I don’t know about you, but I find caterpillars to be a bit creepy. On the other hand, I find butterflies to be beautiful. Oddly enough, this aligns to my views on the different stages of data in relation to model development.
As a financial institution (FI) prepares for CECL, it is strongly suggested (by me at least) to know which stage the data falls into. Knowing its stage provides one with guidance on how to proceed.
At FRG we use the term dirty data to describe data that is ugly. Dirty data typically has these following characteristics (the list is not comprehensive):
- Unexplainable missing values: The key word is unexplainable. Missing values can mean something (e.g., a value has not been captured yet) but often they indicate a problem. See this article for more information.
- Inconsistent values: For example, a character variable that holds values for state might have Missouri, MO, or MO. as values. A numeric variable for interest rate might have a value as a percent (7.5) and a decimal (0.075)
- Poor definitional consistency: This occurs when a rule that is used to classify some attribute of an account changes during history. For example, at one point in history a line of credit might be indicated by a nonzero original commitment amount, but at a different point it might be indicated by whether a revolving flag is non-missing.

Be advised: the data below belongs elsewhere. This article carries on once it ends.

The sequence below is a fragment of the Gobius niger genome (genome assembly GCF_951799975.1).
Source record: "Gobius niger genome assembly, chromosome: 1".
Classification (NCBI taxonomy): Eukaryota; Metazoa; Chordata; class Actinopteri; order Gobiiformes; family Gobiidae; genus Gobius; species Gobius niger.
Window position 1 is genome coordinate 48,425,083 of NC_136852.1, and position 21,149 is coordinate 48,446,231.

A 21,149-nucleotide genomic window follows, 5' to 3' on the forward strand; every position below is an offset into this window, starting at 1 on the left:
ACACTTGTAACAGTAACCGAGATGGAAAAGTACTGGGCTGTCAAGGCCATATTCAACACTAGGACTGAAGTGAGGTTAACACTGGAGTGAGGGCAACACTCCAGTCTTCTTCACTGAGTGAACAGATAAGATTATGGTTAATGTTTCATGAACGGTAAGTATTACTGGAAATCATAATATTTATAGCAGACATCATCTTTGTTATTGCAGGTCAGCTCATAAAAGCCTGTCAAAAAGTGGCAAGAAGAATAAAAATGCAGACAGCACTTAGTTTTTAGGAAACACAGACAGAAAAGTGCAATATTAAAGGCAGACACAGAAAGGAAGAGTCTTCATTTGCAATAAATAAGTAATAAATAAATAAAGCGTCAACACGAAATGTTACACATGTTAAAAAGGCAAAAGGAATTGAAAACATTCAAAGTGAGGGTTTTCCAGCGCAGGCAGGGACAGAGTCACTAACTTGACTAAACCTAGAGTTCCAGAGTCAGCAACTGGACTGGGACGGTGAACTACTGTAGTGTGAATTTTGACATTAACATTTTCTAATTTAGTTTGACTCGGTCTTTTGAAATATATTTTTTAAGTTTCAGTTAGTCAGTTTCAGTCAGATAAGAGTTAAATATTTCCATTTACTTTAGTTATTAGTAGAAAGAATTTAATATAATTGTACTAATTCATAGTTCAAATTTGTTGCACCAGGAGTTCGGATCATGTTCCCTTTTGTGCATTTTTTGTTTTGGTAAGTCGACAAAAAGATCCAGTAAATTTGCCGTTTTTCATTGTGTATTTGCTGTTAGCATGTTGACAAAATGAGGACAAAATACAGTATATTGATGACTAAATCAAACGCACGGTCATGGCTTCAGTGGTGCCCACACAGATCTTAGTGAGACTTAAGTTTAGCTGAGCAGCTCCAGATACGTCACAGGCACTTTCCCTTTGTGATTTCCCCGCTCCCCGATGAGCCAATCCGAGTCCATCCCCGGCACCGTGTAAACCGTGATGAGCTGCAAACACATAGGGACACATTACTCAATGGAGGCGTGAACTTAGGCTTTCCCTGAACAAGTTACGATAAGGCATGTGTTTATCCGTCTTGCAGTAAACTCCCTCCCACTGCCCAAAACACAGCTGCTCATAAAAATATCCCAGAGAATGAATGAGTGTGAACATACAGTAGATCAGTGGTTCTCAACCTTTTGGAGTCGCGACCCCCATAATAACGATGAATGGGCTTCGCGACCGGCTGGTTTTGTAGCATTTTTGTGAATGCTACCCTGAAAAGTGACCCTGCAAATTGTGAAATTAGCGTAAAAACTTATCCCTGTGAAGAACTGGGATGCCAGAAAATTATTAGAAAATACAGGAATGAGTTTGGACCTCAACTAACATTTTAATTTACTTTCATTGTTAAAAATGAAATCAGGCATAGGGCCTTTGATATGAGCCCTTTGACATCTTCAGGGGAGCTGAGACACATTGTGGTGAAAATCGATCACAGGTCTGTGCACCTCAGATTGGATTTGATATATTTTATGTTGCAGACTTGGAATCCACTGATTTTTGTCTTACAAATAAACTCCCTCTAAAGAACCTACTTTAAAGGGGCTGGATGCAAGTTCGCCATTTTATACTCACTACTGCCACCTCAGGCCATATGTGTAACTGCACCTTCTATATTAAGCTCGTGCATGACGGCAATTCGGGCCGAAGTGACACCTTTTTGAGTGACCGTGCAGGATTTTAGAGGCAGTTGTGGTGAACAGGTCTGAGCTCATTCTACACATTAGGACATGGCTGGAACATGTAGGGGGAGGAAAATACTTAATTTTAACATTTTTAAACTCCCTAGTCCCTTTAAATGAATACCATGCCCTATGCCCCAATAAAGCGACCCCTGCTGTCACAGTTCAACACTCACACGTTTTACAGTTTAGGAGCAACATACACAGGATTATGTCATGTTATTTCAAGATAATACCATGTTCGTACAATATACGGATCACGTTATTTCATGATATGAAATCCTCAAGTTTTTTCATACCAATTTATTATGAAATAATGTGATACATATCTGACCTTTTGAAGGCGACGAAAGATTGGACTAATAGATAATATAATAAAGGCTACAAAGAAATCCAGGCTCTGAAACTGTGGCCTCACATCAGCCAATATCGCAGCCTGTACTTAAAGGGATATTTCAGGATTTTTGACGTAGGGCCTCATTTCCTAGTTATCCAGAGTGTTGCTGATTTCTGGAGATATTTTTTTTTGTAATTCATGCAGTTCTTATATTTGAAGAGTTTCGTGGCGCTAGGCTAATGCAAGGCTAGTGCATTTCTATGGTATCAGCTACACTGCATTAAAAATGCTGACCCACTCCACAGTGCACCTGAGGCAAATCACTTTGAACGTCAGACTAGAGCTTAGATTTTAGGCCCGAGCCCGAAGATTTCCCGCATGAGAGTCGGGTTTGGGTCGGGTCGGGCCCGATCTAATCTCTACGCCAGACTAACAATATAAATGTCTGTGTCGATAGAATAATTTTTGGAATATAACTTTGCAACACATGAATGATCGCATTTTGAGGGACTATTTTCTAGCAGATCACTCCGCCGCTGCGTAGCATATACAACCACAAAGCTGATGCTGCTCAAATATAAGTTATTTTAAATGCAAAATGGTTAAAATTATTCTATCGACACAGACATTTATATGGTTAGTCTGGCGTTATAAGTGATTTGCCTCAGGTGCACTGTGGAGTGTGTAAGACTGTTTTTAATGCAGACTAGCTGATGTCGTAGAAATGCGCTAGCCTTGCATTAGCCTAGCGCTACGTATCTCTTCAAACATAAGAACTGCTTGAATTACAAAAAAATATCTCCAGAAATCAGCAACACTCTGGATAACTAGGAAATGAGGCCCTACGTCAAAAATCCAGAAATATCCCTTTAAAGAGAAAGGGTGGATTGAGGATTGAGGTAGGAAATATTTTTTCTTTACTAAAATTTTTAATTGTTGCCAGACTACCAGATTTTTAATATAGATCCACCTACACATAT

You should not model or perform analysis using dirty data. Therefore, the next step in the process is to transition dirty data into clean data.
Transitioning to clean data, as the name implies, requires scrubbing the information. The main purpose of this step is to address the issues identified in the dirty data. That is, one would want to fix missing values (e.g., imputation), standardized variable values (e.g., all states are identified by a two-character code), and correct inconsistent definitions (e.g., a line indicator is always based on nonzero original commitment amount).
A final step must be taken before data can be used for modeling. This step takes clean data and converts it to model-ready data.
At FRG we use the term model-ready to describe clean data with the application of relevant business definitions. An example of a relevant business definition would be how an FI defines default. Once the definition has been created the corresponding logic needs to be applied to the clean data in order to create, say, a default indicator variable.
Just like a caterpillar metamorphosing to a butterfly, dirty data needs to morph to model-ready for an FI to enjoy its true beauty. And, only then, can an FI move forward on model development.
Jonathan Leonardelli, FRM, Director of Business Analytics for the Financial Risk Group, leads the group responsible for model development, data science, documentation, testing, and training. He has over 15 years’ experience in the area of financial risk.
 E.g., is it 90+ days past due (DPD) or 90+ DPD or in bankruptcy or in non-accrual or …?